Economics Terms A-Z
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An asset is ANY resource that produces positive economic value for its owner - its owner being its owner as a result of a past event, most likely a transaction.
There are two types of assets, tangible and intangible, which are themselves made up of subclasses. Of the tangible variety, most commonly you’ll hear about current and fixed assets.
Current assets refer to things that can be consumed, exhausted or sold. Examples of current assets are cash, stock, and marketable securities. Fixed assets meanwhile are trickier to convert into cash, like land, buildings, equipment and machinery.
Fixed assets are used by businesses over a long period of time and they play a crucial role in a company's long-term operations. While they may not be as easily converted into cash as current assets, they hold significant value and contribute to the overall worth of a business. Examples of fixed business assets include real estate, manufacturing equipment, vehicles owned, office buildings, etc. These economic assets are not meant to be sold, but rather they generate revenue by helping the business perform its operations.
In contrast to tangible assets, intangible assets don't have a physical form. They are more like ideas or concepts, making it difficult to determine their value accurately. This difficulty sometimes leads to disagreement between the value a company claims it has and its actual market value. Examples of intangible assets include patents, trademarks, goodwill, copyright, trade names, and other intellectual property.
For instance, patents offer legal protection for inventions and innovations, giving exclusive rights to the inventor for a specific time period (to distribute and use the invention). However, trademarks are unique symbols, logos, or names that can distinguish a company's products or services from others in the market, and they are valuable assets that help create brand recognition and customer loyalty. Just like how certain logos and colors are known by almost everyone, like the specific dark blue associated with Yves Klein.
Meanwhile, goodwill in economics refers to the positive associations that consumers have about the business; this contributes to factors such as reputation, customer loyalty, and brand image. Goodwill can be measured when a company acquires another business (takeover) for a price higher than the net value of its identifiable assets.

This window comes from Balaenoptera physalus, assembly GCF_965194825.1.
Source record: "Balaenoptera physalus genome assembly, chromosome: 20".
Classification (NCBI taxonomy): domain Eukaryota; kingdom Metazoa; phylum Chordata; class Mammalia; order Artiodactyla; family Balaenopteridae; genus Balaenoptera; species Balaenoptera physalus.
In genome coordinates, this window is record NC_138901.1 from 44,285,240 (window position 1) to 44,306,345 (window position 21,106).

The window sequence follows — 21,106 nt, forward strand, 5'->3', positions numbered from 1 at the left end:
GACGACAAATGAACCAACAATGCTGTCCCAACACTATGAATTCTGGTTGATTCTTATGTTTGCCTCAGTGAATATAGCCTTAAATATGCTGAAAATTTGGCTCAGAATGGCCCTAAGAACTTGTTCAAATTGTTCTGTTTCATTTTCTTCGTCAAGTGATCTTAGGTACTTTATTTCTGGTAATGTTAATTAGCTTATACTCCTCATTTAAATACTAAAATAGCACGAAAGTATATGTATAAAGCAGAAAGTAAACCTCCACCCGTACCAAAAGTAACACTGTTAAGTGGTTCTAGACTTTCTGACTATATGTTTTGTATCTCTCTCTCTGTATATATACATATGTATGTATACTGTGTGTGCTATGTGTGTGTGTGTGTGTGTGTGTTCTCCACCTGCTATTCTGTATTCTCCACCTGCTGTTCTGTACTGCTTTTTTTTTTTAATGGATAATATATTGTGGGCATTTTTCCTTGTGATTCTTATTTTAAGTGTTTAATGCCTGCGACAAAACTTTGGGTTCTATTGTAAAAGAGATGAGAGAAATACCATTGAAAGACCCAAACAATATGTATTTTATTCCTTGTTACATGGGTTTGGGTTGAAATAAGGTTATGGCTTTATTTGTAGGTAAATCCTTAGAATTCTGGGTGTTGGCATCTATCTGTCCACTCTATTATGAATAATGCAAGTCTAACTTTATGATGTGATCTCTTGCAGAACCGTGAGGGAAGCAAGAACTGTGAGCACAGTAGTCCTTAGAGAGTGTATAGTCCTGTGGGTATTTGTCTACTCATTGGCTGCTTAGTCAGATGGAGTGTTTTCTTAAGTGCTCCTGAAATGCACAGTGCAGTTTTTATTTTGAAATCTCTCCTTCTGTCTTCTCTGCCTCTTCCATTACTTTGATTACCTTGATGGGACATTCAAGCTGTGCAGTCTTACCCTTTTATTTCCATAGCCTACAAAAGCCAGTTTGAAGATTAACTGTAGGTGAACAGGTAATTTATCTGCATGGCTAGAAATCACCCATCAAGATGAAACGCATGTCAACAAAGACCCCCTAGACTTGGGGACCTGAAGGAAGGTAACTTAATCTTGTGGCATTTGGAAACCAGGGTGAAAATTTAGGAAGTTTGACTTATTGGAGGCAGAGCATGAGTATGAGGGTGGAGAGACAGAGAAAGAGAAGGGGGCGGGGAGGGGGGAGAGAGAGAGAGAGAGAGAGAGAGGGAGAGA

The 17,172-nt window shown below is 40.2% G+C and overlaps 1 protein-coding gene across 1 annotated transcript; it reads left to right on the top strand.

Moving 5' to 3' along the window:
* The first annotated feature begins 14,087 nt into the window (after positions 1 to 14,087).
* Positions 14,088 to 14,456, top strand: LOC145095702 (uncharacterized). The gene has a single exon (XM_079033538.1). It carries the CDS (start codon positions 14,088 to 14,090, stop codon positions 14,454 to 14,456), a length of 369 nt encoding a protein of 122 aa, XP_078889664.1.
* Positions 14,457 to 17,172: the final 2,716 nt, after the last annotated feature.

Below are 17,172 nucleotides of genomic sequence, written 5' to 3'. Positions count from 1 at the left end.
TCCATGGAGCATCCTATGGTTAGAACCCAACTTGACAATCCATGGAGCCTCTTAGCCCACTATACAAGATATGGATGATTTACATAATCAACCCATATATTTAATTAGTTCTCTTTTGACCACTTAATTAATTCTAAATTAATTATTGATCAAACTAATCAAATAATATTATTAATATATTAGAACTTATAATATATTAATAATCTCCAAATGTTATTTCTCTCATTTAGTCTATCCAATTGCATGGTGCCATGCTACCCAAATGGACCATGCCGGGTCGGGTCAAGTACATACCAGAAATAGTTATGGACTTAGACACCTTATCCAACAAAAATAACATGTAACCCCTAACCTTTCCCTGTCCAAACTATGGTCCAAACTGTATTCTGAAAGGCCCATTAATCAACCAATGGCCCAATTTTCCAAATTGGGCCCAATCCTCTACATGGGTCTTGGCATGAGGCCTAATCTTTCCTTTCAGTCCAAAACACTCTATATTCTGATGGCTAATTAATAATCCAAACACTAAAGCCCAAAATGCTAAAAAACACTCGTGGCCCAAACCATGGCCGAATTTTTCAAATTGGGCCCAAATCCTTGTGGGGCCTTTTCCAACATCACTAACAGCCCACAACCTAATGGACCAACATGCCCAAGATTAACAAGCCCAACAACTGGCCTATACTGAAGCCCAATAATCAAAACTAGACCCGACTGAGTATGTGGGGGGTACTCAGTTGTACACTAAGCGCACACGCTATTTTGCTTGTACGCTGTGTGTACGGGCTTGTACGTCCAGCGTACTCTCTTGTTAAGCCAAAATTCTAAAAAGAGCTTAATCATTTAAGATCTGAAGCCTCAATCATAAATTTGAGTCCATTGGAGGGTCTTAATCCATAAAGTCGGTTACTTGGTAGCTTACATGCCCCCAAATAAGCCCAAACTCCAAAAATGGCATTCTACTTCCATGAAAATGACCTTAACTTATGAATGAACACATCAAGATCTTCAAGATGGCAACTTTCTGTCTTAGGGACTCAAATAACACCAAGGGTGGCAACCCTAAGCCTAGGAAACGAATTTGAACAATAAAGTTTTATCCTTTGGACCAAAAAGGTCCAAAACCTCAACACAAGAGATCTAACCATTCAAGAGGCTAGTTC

Copyright is meant to protect original works of authorship, including literature, music, art, and software, giving exclusive rights to their creators. And finally, trade names are names or symbols used to identify and differentiate a company or its products in the marketplace.
Intangible assets can have a significant impact on a company's competitive advantage in their field and long-term profitability. They are often crucial in attracting new customers, creating innovation, and establishing a unique position in the market. However, their intangible nature makes it challenging to measure their value accurately, as they are not easily quantifiable like tangible assets are.In summary, intangible assets lack a physical form and include patents, trademarks, goodwill, copyright, and trade names. Even though evaluating intangible assets and their value can be more complex, at the end of the day, they play an important role in a company's success, contributing to its market capitalization and competitive advantage.
“Capital Asset Prices: A Theory of Market Equilibrium under Conditions of Risk" by William F. Sharpe is a perfect paper to dive more into the topic of assets. This seminal paper introduces the Capital Asset Pricing Model (CAPM), which provides a framework for understanding the relationship between risk and return in financial markets, explains the general concept of assets, and more.
Good to Know
Did you know that assets can have negative values? While we typically associate assets with positive values, there are times where an asset can have a negative net worth. This occurs when the liabilities associated with the asset outweigh its original value.
One example of this is a mortgage-backed security (MBS). An MBS represents a pool of mortgage loans that are packaged and sold to investors. If the underlying mortgage loans in the MBS default or decrease in value, the MBS itself can have a negative value, representing potential losses for investors. These instruments were one important cause of the Great Recession that began in late 2007.